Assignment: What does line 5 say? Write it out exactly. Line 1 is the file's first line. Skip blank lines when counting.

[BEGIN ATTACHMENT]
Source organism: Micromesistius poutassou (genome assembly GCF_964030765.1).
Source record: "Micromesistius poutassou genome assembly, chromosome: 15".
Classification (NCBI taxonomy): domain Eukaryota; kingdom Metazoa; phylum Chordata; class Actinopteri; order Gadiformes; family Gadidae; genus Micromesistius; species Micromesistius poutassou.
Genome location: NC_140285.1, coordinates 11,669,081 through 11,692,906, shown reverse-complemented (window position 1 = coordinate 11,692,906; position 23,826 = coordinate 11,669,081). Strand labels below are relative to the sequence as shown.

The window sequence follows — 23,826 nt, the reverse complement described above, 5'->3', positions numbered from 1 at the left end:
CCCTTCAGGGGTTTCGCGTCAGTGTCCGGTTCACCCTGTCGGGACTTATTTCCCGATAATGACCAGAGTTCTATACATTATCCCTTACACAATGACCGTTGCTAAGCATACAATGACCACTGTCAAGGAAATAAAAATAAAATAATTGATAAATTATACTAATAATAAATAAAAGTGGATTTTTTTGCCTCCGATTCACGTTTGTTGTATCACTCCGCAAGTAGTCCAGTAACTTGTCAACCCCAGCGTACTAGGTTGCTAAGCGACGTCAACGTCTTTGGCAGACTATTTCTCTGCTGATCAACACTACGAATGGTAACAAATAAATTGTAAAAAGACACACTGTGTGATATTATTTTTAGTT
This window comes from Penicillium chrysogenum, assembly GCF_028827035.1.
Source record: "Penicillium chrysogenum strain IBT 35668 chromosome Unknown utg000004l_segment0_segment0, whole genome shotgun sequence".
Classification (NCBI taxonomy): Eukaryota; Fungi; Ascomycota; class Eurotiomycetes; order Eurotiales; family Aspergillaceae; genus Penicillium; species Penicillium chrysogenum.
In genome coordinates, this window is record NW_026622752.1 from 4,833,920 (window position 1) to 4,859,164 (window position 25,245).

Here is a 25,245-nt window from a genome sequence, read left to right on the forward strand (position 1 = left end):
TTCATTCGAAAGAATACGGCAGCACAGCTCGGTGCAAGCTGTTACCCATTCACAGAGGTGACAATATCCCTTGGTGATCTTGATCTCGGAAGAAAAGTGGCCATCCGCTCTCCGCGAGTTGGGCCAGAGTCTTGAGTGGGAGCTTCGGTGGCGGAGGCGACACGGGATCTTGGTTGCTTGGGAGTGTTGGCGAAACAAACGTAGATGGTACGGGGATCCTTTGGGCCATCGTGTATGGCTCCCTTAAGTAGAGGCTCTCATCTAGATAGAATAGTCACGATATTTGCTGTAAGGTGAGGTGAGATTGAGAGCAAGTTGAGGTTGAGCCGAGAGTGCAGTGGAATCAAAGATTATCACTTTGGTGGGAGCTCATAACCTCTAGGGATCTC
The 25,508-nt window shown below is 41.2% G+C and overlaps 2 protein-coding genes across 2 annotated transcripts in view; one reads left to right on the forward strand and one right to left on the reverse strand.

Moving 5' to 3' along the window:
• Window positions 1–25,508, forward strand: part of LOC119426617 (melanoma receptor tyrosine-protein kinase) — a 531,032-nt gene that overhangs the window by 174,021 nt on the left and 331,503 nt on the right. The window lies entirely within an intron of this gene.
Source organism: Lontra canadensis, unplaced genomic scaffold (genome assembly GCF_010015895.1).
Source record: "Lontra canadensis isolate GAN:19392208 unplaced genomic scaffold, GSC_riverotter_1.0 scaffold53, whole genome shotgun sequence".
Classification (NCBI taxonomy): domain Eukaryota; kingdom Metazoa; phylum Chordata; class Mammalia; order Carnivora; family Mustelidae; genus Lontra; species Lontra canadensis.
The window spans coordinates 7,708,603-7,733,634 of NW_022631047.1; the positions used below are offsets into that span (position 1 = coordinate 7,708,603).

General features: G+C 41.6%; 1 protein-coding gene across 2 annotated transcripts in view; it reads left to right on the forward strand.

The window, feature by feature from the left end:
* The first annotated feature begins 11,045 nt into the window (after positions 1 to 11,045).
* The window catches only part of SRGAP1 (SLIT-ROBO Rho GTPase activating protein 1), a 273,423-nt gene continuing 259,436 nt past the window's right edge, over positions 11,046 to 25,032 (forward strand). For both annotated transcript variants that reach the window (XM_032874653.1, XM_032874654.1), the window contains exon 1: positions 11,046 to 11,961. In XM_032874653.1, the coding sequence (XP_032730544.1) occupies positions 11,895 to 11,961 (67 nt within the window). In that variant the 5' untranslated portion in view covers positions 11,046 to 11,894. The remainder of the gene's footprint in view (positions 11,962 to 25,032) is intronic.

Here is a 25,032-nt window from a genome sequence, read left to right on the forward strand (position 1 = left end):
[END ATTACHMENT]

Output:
The window sequence follows — 23,826 nt, the reverse complement described above, 5'->3', positions numbered from 1 at the left end: